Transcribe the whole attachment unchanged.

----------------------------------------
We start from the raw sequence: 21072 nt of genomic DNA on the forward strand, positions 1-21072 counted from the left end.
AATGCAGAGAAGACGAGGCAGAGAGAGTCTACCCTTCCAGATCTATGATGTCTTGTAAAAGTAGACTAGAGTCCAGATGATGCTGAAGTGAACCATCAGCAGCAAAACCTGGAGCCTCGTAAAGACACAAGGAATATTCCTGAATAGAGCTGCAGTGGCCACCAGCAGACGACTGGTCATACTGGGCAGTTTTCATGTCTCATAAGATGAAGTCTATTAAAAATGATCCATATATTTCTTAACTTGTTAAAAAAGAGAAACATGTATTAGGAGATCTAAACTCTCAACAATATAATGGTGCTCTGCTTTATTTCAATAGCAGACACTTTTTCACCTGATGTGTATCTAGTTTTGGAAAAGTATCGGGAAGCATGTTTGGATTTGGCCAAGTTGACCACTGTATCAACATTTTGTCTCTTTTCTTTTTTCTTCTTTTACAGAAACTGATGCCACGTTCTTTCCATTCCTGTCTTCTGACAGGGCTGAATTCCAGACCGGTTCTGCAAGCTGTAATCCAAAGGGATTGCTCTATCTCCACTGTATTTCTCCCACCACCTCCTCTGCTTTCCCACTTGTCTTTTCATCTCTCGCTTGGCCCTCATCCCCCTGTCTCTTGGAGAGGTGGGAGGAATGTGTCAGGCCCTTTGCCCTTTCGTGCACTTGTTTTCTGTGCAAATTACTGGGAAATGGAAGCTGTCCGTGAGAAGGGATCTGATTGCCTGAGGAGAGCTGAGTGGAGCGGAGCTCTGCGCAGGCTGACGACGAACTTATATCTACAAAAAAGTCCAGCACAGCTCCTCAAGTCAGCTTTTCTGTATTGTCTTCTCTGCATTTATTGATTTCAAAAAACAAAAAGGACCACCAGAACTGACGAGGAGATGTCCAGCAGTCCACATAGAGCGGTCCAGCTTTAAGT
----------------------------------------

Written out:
We start from the raw sequence: 21072 nt of genomic DNA on the forward strand, positions 1-21072 counted from the left end.
AATGCAGAGAAGACGAGGCAGAGAGAGTCTACCCTTCCAGATCTATGATGTCTTGTAAAAGTAGACTAGAGTCCAGATGATGCTGAAGTGAACCATCAGCAGCAAAACCTGGAGCCTCGTAAAGACACAAGGAATATTCCTGAATAGAGCTGCAGTGGCCACCAGCAGACGACTGGTCATACTGGGCAGTTTTCATGTCTCATAAGATGAAGTCTATTAAAAATGATCCATATATTTCTTAACTTGTTAAAAAAGAGAAACATGTATTAGGAGATCTAAACTCTCAACAATATAATGGTGCTCTGCTTTATTTCAATAGCAGACACTTTTTCACCTGATGTGTATCTAGTTTTGGAAAAGTATCGGGAAGCATGTTTGGATTTGGCCAAGTTGACCACTGTATCAACATTTTGTCTCTTTTCTTTTTTCTTCTTTTACAGAAACTGATGCCACGTTCTTTCCATTCCTGTCTTCTGACAGGGCTGAATTCCAGACCGGTTCTGCAAGCTGTAATCCAAAGGGATTGCTCTATCTCCACTGTATTTCTCCCACCACCTCCTCTGCTTTCCCACTTGTCTTTTCATCTCTCGCTTGGCCCTCATCCCCCTGTCTCTTGGAGAGGTGGGAGGAATGTGTCAGGCCCTTTGCCCTTTCGTGCACTTGTTTTCTGTGCAAATTACTGGGAAATGGAAGCTGTCCGTGAGAAGGGATCTGATTGCCTGAGGAGAGCTGAGTGGAGCGGAGCTCTGCGCAGGCTGACGACGAACTTATATCTACAAAAAAGTCCAGCACAGCTCCTCAAGTCAGCTTTTCTGTATTGTCTTCTCTGCATTTATTGATTTCAAAAAACAAAAAGGACCACCAGAACTGACGAGGAGATGTCCAGCAGTCCACATAGAGCGGTCCAGCTTTAAGT